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By Tom Hals (Reuters) – The resurgence of COVID-19 cases in the United States due to the Delta variant has prompted public and private employers and schools to mandate coronavirus vaccines, drawing legal challenges from civil libertarians and vaccine skeptics.

Below is a selection of some key cases.

Challenges to mandates for students and teachers

More than 500 colleges and universities have imposed vaccine requirements and lawsuits have been filed against Loyola Marymount University, George Mason University, University of Massachusetts and the California State University system.

The only ruling so far involved Indiana University, which was sued by eight students who claimed their 14th Amendment right to bodily autonomy and due process was violated by the state university’s requirement.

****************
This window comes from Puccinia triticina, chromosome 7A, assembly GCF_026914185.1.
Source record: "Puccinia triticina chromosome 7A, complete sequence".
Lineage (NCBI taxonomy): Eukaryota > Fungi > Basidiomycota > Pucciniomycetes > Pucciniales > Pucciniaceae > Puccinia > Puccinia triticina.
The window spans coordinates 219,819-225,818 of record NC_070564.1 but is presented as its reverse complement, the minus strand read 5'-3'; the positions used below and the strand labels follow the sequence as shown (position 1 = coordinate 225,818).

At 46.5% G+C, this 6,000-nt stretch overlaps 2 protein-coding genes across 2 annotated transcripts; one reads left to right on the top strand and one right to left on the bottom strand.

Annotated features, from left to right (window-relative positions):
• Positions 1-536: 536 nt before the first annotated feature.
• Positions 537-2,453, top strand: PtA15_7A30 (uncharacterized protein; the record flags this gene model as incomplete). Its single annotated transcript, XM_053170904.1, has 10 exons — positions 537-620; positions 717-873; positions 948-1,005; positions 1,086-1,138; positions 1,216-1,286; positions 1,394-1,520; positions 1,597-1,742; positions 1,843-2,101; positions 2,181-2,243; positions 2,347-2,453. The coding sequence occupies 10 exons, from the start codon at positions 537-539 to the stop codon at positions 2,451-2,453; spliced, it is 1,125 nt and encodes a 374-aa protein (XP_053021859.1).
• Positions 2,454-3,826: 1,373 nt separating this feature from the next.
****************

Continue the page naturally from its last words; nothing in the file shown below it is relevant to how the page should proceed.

The students’ June 21 lawsuit opposed the innoculation requirement, as well as alternative masking and testing for students who qualified for religious and medical exemptions. The students cited a mix of concerns regarding vaccine efficacy, safety and religious beliefs.

U.S. District Court Judge Damon Leichty, who was appointed by former President Donald Trump, said the school was acting reasonably to protect public health. His ruling only addressed a request for a preliminary injunction and was not a final decision on the merits of the case.

The students appealed. The 7th U.S. Circuit Court of Appeals rejected a request to put the university’s vaccine policy on hold during the appeals process.

Employees fighting termination over vaccination refusal

Many large U.S. employers have recently announced deadlines by which employees must be vaccinated, including Walmart Inc, Google’s parent company Alphabet Inc and the federal government… Read More

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